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Friday, September 19, 2014
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Published: Tuesday, 8/19/2014

EDITORIAL

A grandmother’s warning, a clarion call to save Lake Erie

BY MARCY KAPTUR
Kaptur Kaptur
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The Lake Erie ecosystem is literally the most sustainable place on the planet. Nowhere else on Earth does this much fresh water meet this much arable land. 

That’s why I have fought to protect the Great Lakes from such threats as degraded water quality, invasive species, and schemes to divert our water to arid regions.

Lake Erie is our region’s chief strategic asset. It is our lifeblood. This month’s water emergency in Toledo is a dagger pointed at the heart of our entire region. If we lose Lake Erie, we lose everything.

Still, for more than two days, a half-million people could not draw drinking water, even though they live near the largest river that flows into Lake Erie. If that is not a call to action, what is?

When I was a child, my immigrant grandmother, Teofila, taught me an important lesson. We were strolling along the Maumee River downtown when she stooped low and let the polluted water run through her fingers. “Someday, America will pay a great price for this,” she said to me.

I was too young to grasp fully her words of warning at the time. But I have remembered them as our nation spent billions of dollars to clean up the messes of past negligence and heedlessness, passed the Clean Water Act, and resolved to save the bounty of creation for future generations.

America has made great progress too. When I was first elected to Congress in 1982, only two pairs of nesting bald eagles lived on Lake Erie. Their numbers had been decimated because of the pesticide DDT.

Today, there are dozens of nesting pairs. The bald eagle, our nation’s symbol, has been taken off the endangered species list. The law worked. We saved Lake Erie.

Then, during the 1980s, the Reagan Administration began cutting environmental programs, including the federal share of funding for local water and sewer projects. As local costs increased, opposition grew to necessary improvements — an almost self-fulfilling prophecy of abandon and neglect.

Just upstream in our tristate watershed, the largest inland lake in Ohio, Grand Lake St. Marys, is gradually choking to death on toxic algae, mainly from unaddressed farm runoff. Fortunately, Grand Lake lies entirely within the congressional districts represented by House Speaker John Boehner and U.S. Rep. Jim Jordan, two of the most powerful Republicans in Congress.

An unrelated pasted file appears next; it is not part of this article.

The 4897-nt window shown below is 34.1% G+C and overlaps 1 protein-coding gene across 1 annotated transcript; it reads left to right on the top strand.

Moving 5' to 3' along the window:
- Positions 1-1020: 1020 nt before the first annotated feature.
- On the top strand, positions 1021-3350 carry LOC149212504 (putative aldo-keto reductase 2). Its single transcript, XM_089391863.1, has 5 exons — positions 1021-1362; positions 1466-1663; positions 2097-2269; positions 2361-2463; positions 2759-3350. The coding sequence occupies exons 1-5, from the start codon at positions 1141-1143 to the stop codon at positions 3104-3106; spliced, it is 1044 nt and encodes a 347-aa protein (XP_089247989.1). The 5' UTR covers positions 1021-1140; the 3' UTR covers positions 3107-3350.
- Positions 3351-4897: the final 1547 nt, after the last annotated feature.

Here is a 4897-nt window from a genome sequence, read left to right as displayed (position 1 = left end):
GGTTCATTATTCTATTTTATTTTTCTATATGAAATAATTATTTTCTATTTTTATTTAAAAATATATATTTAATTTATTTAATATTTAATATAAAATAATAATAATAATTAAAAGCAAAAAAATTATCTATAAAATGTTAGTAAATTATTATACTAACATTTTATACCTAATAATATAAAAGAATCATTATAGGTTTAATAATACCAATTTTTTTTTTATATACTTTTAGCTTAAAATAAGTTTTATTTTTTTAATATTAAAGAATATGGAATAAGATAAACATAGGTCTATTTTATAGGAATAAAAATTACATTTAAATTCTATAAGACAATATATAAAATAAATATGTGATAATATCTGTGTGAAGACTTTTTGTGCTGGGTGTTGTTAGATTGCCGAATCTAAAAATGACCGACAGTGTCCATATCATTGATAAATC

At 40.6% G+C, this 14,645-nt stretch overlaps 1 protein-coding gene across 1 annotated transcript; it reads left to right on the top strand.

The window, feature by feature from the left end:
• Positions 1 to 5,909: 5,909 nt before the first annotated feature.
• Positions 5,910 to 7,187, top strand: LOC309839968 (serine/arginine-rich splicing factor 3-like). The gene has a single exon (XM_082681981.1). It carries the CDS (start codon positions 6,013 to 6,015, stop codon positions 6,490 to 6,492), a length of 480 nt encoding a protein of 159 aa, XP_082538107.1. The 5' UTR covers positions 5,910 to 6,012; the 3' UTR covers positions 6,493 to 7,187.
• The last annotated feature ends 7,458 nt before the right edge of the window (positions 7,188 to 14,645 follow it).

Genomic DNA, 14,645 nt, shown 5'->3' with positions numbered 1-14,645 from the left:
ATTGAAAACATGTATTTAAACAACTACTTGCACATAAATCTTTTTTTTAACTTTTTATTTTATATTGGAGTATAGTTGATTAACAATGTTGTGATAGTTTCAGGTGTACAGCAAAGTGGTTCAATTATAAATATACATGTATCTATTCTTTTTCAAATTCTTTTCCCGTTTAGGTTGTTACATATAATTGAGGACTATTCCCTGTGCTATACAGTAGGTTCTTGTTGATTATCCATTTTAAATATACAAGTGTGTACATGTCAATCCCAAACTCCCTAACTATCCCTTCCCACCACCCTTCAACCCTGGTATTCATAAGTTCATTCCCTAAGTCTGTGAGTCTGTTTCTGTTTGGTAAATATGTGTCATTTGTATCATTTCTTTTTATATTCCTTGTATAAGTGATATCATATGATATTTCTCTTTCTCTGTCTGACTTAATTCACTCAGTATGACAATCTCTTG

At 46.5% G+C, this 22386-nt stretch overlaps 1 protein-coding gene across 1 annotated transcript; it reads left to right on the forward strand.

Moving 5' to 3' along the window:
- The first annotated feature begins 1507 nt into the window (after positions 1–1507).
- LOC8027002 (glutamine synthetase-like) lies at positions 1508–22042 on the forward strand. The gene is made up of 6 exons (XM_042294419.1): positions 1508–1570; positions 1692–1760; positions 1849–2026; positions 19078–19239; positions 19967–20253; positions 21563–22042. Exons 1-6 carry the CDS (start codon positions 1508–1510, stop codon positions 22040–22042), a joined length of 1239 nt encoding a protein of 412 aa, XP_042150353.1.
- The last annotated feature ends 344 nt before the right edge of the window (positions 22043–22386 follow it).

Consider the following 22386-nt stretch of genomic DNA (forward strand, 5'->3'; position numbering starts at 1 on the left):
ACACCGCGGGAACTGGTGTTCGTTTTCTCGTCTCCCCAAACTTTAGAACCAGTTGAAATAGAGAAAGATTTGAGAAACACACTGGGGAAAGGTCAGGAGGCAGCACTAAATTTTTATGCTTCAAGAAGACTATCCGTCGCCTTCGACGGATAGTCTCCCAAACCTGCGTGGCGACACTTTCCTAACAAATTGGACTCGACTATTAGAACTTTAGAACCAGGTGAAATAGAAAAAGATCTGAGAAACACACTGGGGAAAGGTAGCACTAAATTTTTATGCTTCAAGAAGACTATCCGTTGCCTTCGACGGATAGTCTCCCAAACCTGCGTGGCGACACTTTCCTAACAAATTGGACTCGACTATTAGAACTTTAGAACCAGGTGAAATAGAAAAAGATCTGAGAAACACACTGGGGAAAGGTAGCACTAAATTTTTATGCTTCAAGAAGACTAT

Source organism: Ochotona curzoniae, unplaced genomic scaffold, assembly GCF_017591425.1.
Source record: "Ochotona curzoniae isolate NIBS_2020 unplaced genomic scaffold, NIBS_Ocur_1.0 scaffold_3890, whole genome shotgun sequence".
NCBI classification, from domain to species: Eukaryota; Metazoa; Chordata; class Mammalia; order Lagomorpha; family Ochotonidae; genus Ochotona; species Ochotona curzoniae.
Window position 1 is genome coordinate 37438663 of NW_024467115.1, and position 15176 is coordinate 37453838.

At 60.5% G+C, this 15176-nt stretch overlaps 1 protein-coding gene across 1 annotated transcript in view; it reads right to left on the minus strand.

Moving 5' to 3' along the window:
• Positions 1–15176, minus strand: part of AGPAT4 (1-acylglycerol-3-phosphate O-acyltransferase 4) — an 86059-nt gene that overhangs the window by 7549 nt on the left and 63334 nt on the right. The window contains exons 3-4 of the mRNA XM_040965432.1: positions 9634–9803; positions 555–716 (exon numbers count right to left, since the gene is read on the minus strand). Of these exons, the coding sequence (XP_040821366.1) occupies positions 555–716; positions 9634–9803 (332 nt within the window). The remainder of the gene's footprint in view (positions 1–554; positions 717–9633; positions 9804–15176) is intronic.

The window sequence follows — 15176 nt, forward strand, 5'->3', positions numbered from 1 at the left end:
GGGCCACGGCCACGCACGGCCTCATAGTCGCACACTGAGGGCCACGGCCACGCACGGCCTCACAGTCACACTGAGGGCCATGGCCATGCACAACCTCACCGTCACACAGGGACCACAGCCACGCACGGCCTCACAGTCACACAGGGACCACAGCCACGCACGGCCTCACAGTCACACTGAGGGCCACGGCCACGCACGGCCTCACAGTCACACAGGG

Now they know firsthand the cost of inaction. Grand Lake is a microcosm of Lake Erie; we simply cannot allow what happened there to happen here.

Conservatives in Congress continue to attack environmental laws. One such vote took place in the House just a few days before Toledo’s water crisis changed our lives forever.

The time for politics is over. It’s time for action at the local, state, and federal levels. The mission: Save Lake Erie.

We need a responsible structure to manage water and land resources. A good starting point would be expansion of the Western Lake Erie Basin Partnership that I launched 15 years ago. It is a road map to cooperation and action that is unmatched in the public realm.

In the short term, our water utilities must implement rigorous and timely testing protocols, unlike the chaos of the three-day ordeal of gathering and testing samples during Toledo’s emergency. Testing equipment must be closer to the lake, perhaps at the University of Toledo’s Lake Erie Center or Ohio State University’s Stone Lab complex on Gibraltar Island.

The federal government can play a helpful role by collecting data through the National Oceanic and Atmospheric Administration and even NASA. The U.S. Department of Agriculture can help farmers employ better management practices.

But all of us have to do more — much more. The latest crisis to Lake Erie’s survival does not lend itself to a quick fix. This problem did not arise overnight and will not be solved overnight. The solution will be complex and costly.

Still, my Grandmother Teofila was right: America is paying greatly for mistreating nature. Toledo’s image has paid a severe price for a preventable water crisis.

And unless we — all of us — move with much greater resolve and dispatch, the price will truly be unsustainable, not just for Toledo and northwest Ohio, but also for our entire region.

U.S. Rep. Marcy Kaptur (D., Toledo) represents Ohio’s 9th Congressional District.



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